The True Cymbeline

C.M. Matthews introduces Cymbeline, the most successful king of the dominant tribe in Southern England during the period between the two Roman invasions.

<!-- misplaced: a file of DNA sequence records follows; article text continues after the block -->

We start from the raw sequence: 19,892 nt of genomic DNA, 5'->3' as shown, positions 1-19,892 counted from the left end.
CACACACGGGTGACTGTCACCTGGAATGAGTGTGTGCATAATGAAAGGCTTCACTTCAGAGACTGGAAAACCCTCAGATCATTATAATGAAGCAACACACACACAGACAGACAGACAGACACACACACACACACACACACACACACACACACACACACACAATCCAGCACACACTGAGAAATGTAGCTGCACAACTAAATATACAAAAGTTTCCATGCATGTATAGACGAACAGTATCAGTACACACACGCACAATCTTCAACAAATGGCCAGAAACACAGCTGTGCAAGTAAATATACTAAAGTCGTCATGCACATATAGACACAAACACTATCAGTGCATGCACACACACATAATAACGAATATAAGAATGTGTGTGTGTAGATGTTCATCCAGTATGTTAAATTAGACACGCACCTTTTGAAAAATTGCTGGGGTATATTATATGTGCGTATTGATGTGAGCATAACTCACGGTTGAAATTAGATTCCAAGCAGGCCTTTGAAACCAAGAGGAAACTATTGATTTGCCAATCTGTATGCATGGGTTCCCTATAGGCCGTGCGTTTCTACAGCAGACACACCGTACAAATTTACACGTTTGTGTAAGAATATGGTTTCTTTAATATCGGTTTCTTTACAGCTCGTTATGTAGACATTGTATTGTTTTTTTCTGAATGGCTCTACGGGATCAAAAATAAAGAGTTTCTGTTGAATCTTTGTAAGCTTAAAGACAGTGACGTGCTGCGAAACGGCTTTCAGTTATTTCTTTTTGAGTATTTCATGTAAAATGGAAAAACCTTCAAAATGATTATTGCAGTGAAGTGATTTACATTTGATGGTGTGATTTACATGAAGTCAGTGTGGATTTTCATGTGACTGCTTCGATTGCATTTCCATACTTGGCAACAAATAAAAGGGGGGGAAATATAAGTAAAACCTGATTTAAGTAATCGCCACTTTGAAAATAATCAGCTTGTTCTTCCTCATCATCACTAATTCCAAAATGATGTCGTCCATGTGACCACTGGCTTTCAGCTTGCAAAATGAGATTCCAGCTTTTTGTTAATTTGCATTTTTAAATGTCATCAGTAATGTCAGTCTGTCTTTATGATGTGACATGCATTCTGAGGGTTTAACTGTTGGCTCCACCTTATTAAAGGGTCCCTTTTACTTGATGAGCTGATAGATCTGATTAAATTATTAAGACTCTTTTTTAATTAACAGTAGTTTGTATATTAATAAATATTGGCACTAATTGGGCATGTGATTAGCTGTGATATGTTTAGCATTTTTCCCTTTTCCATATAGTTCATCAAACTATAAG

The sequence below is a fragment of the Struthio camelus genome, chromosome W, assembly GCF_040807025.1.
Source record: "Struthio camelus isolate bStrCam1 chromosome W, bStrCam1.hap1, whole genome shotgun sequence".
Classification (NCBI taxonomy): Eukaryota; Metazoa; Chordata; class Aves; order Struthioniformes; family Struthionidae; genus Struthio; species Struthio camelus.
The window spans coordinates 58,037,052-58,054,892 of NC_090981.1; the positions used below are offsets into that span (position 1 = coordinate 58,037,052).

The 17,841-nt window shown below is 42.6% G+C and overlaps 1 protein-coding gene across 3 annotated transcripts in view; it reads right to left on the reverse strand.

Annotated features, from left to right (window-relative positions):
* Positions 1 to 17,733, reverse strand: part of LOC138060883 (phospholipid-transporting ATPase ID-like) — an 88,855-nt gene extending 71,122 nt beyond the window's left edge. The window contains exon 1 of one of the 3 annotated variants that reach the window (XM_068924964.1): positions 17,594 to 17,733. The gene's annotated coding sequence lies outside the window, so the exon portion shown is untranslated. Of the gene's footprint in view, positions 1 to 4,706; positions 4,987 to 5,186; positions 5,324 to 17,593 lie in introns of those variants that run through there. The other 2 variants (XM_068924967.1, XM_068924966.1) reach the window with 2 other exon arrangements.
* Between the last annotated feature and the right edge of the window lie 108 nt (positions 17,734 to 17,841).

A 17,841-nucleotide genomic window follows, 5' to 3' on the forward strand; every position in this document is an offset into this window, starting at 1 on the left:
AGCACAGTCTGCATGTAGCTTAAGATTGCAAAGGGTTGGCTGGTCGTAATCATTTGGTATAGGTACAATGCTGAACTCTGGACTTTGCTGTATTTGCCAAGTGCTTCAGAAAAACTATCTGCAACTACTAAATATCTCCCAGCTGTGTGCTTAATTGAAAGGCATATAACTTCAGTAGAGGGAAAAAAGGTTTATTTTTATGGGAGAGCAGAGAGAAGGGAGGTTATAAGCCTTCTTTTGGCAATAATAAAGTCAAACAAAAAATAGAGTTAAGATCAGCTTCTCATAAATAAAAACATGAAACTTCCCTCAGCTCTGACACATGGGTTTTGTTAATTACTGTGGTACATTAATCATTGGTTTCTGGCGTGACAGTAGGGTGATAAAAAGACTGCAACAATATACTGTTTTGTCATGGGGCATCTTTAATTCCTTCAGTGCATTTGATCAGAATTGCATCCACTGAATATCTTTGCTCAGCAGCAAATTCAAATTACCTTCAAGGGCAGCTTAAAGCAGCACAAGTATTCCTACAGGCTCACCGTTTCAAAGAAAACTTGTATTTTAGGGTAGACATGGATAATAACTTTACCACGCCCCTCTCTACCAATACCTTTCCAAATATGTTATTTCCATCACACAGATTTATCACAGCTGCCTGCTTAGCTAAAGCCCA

Of the two kings of ancient Britain used as themes by Shakespeare, King Lear is purely mythical, but Cymbeline, or Cunobeline, to give his name its contemporary form, is an historical character well vouched for, and an important one in the story of this island. He ruled for nearly forty years in the South-east of Britain, his life being contemporary with that of Christ, though exceeding it by many years. The authorities for his times are, firstly, the old English chronicles which Shakespeare used, and which are quite unreliable; secondly, Roman authors, who give us clear facts, but never enough of them; and thirdly, the evidence of the earth, which is always true, though often hard to interpret. Important archaeological finds of this period are rare, much rarer than Roman ones, hence the great interest attached to each new one— as at Hertford Heath this summer, where excavation has revealed a burial belonging to the reign and territory of Cunobeline which is probably the grave of one of his family or his tribal chieftains.

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